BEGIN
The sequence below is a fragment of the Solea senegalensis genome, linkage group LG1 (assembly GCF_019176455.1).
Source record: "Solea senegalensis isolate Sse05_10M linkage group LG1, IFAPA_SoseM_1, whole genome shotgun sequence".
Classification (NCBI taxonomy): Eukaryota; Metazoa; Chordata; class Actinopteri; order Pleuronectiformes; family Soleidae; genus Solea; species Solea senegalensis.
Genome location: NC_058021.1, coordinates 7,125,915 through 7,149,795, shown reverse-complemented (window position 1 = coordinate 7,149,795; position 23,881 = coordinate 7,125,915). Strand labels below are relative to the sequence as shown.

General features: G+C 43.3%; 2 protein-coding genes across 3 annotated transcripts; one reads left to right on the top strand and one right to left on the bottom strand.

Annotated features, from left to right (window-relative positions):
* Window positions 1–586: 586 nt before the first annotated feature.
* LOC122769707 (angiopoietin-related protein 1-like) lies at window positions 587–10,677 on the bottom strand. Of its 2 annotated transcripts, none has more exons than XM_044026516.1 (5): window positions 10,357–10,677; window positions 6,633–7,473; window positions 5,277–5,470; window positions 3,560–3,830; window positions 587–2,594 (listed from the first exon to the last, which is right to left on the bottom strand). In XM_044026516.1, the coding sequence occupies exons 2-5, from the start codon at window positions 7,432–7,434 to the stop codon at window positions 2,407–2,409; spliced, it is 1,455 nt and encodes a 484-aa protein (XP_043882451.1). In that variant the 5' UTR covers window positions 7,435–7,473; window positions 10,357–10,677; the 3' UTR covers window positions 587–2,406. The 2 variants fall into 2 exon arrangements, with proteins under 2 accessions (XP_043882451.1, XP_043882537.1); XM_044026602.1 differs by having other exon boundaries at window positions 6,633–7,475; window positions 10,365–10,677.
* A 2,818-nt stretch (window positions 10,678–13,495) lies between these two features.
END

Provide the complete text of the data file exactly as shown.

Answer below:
The sequence below is a fragment of the Solea senegalensis genome, linkage group LG1 (assembly GCF_019176455.1).
Source record: "Solea senegalensis isolate Sse05_10M linkage group LG1, IFAPA_SoseM_1, whole genome shotgun sequence".
Classification (NCBI taxonomy): Eukaryota; Metazoa; Chordata; class Actinopteri; order Pleuronectiformes; family Soleidae; genus Solea; species Solea senegalensis.
Genome location: NC_058021.1, coordinates 7,125,915 through 7,149,795, shown reverse-complemented (window position 1 = coordinate 7,149,795; position 23,881 = coordinate 7,125,915). Strand labels below are relative to the sequence as shown.

General features: G+C 43.3%; 2 protein-coding genes across 3 annotated transcripts; one reads left to right on the top strand and one right to left on the bottom strand.

Annotated features, from left to right (window-relative positions):
* Window positions 1–586: 586 nt before the first annotated feature.
* LOC122769707 (angiopoietin-related protein 1-like) lies at window positions 587–10,677 on the bottom strand. Of its 2 annotated transcripts, none has more exons than XM_044026516.1 (5): window positions 10,357–10,677; window positions 6,633–7,473; window positions 5,277–5,470; window positions 3,560–3,830; window positions 587–2,594 (listed from the first exon to the last, which is right to left on the bottom strand). In XM_044026516.1, the coding sequence occupies exons 2-5, from the start codon at window positions 7,432–7,434 to the stop codon at window positions 2,407–2,409; spliced, it is 1,455 nt and encodes a 484-aa protein (XP_043882451.1). In that variant the 5' UTR covers window positions 7,435–7,473; window positions 10,357–10,677; the 3' UTR covers window positions 587–2,406. The 2 variants fall into 2 exon arrangements, with proteins under 2 accessions (XP_043882451.1, XP_043882537.1); XM_044026602.1 differs by having other exon boundaries at window positions 6,633–7,475; window positions 10,365–10,677.
* A 2,818-nt stretch (window positions 10,678–13,495) lies between these two features.